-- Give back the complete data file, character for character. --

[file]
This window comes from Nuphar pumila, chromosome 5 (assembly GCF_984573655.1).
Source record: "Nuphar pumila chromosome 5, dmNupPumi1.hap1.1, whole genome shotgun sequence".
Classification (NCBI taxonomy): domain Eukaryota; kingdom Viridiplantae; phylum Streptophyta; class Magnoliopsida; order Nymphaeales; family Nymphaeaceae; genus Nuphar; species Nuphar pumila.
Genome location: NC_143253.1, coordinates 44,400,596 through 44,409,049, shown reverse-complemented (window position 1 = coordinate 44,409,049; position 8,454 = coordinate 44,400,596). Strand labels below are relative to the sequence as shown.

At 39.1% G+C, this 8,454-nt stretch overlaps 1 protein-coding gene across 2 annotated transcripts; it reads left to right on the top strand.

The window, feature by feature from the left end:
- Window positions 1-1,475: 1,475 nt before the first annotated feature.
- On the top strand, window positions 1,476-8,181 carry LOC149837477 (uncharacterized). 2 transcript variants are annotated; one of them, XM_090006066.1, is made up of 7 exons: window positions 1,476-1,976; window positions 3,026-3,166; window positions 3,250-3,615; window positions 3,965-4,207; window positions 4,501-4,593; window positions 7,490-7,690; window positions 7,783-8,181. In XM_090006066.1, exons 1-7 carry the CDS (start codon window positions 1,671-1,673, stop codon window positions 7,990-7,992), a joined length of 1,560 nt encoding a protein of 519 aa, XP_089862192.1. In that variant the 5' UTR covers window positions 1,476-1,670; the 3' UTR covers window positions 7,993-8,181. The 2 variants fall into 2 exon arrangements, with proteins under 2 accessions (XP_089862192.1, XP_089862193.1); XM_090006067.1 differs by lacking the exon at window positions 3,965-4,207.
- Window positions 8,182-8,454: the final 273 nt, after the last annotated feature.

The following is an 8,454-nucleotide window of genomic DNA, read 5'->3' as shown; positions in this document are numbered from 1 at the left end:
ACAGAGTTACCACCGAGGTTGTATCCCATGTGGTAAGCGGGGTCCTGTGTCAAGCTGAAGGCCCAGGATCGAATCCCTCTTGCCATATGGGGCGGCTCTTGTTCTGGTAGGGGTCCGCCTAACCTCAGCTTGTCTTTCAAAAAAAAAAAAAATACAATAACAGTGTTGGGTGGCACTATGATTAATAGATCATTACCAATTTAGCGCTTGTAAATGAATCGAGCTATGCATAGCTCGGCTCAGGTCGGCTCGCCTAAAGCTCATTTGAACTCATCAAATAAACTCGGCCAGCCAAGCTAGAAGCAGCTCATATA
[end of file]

This window comes from Nuphar pumila, chromosome 5 (assembly GCF_984573655.1).
Source record: "Nuphar pumila chromosome 5, dmNupPumi1.hap1.1, whole genome shotgun sequence".
Classification (NCBI taxonomy): domain Eukaryota; kingdom Viridiplantae; phylum Streptophyta; class Magnoliopsida; order Nymphaeales; family Nymphaeaceae; genus Nuphar; species Nuphar pumila.
Genome location: NC_143253.1, coordinates 44,400,596 through 44,409,049, shown reverse-complemented (window position 1 = coordinate 44,409,049; position 8,454 = coordinate 44,400,596). Strand labels below are relative to the sequence as shown.

At 39.1% G+C, this 8,454-nt stretch overlaps 1 protein-coding gene across 2 annotated transcripts; it reads left to right on the top strand.

The window, feature by feature from the left end:
- Window positions 1-1,475: 1,475 nt before the first annotated feature.
- On the top strand, window positions 1,476-8,181 carry LOC149837477 (uncharacterized). 2 transcript variants are annotated; one of them, XM_090006066.1, is made up of 7 exons: window positions 1,476-1,976; window positions 3,026-3,166; window positions 3,250-3,615; window positions 3,965-4,207; window positions 4,501-4,593; window positions 7,490-7,690; window positions 7,783-8,181. In XM_090006066.1, exons 1-7 carry the CDS (start codon window positions 1,671-1,673, stop codon window positions 7,990-7,992), a joined length of 1,560 nt encoding a protein of 519 aa, XP_089862192.1. In that variant the 5' UTR covers window positions 1,476-1,670; the 3' UTR covers window positions 7,993-8,181. The 2 variants fall into 2 exon arrangements, with proteins under 2 accessions (XP_089862192.1, XP_089862193.1); XM_090006067.1 differs by lacking the exon at window positions 3,965-4,207.
- Window positions 8,182-8,454: the final 273 nt, after the last annotated feature.

The following is an 8,454-nucleotide window of genomic DNA, read 5'->3' as shown; positions in this document are numbered from 1 at the left end:
ACAGAGTTACCACCGAGGTTGTATCCCATGTGGTAAGCGGGGTCCTGTGTCAAGCTGAAGGCCCAGGATCGAATCCCTCTTGCCATATGGGGCGGCTCTTGTTCTGGTAGGGGTCCGCCTAACCTCAGCTTGTCTTTCAAAAAAAAAAAAAATACAATAACAGTGTTGGGTGGCACTATGATTAATAGATCATTACCAATTTAGCGCTTGTAAATGAATCGAGCTATGCATAGCTCGGCTCAGGTCGGCTCGCCTAAAGCTCATTTGAACTCATCAAATAAACTCGGCCAGCCAAGCTAGAAGCAGCTCATATA